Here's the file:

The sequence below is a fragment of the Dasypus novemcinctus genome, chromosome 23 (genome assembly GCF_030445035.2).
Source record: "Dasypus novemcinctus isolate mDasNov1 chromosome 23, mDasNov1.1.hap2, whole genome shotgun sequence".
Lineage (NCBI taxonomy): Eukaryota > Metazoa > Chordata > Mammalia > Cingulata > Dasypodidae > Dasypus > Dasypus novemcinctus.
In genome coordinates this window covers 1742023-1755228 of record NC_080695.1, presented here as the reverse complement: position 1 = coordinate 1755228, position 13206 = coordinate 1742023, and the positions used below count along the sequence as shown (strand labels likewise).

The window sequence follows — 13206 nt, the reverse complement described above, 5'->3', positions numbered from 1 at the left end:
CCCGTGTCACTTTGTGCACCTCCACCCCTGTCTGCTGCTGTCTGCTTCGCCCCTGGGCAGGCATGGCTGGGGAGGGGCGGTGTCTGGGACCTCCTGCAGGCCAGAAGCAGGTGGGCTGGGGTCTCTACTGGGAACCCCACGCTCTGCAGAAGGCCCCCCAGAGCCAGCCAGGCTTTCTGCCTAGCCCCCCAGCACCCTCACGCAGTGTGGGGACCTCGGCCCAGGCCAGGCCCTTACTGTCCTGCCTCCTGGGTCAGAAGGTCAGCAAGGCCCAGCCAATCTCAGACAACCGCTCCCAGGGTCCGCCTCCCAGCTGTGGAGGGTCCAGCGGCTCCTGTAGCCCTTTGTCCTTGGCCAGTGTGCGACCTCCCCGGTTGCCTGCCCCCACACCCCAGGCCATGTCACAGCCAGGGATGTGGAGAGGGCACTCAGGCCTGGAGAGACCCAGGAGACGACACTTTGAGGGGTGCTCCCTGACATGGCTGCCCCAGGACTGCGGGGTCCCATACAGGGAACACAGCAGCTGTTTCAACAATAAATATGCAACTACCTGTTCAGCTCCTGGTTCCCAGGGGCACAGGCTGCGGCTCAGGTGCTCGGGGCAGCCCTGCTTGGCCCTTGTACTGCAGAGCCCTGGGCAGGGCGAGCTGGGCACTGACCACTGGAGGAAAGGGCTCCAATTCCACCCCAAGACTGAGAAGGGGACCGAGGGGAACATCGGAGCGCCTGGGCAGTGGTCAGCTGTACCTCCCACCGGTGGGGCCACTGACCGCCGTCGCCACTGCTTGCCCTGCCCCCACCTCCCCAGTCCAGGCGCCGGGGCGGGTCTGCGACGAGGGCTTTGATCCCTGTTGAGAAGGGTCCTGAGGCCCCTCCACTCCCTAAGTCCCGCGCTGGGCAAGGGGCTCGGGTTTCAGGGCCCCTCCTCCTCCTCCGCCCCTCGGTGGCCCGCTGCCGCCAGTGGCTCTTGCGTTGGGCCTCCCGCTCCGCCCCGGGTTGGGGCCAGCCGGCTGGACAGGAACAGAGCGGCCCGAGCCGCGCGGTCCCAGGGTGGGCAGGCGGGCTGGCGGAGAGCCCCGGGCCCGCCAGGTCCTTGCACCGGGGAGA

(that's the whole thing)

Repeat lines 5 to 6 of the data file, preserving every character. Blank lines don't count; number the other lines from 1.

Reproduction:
The window sequence follows — 13206 nt, the reverse complement described above, 5'->3', positions numbered from 1 at the left end:
CCCGTGTCACTTTGTGCACCTCCACCCCTGTCTGCTGCTGTCTGCTTCGCCCCTGGGCAGGCATGGCTGGGGAGGGGCGGTGTCTGGGACCTCCTGCAGGCCAGAAGCAGGTGGGCTGGGGTCTCTACTGGGAACCCCACGCTCTGCAGAAGGCCCCCCAGAGCCAGCCAGGCTTTCTGCCTAGCCCCCCAGCACCCTCACGCAGTGTGGGGACCTCGGCCCAGGCCAGGCCCTTACTGTCCTGCCTCCTGGGTCAGAAGGTCAGCAAGGCCCAGCCAATCTCAGACAACCGCTCCCAGGGTCCGCCTCCCAGCTGTGGAGGGTCCAGCGGCTCCTGTAGCCCTTTGTCCTTGGCCAGTGTGCGACCTCCCCGGTTGCCTGCCCCCACACCCCAGGCCATGTCACAGCCAGGGATGTGGAGAGGGCACTCAGGCCTGGAGAGACCCAGGAGACGACACTTTGAGGGGTGCTCCCTGACATGGCTGCCCCAGGACTGCGGGGTCCCATACAGGGAACACAGCAGCTGTTTCAACAATAAATATGCAACTACCTGTTCAGCTCCTGGTTCCCAGGGGCACAGGCTGCGGCTCAGGTGCTCGGGGCAGCCCTGCTTGGCCCTTGTACTGCAGAGCCCTGGGCAGGGCGAGCTGGGCACTGACCACTGGAGGAAAGGGCTCCAATTCCACCCCAAGACTGAGAAGGGGACCGAGGGGAACATCGGAGCGCCTGGGCAGTGGTCAGCTGTACCTCCCACCGGTGGGGCCACTGACCGCCGTCGCCACTGCTTGCCCTGCCCCCACCTCCCCAGTCCAGGCGCCGGGGCGGGTCTGCGACGAGGGCTTTGATCCCTGTTGAGAAGGGTCCTGAGGCCCCTCCACTCCCTAAGTCCCGCGCTGGGCAAGGGGCTCGGGTTTCAGGGCCCCTCCTCCTCCTCCGCCCCTCGGTGGCCCGCTGCCGCCAGTGGCTCTTGCGTTGGGCCTCCCGCTCCGCCCCGGGTTGGGGCCAGCCGGCTGGACAGGAACAGAGCGGCCCGAGCCGCGCGGTCCCAGGGTGGGCAGGCGGGCTGGCGGAGAGCCCCGGGCCCGCCAGGTCCTTGCACCGGGGAGA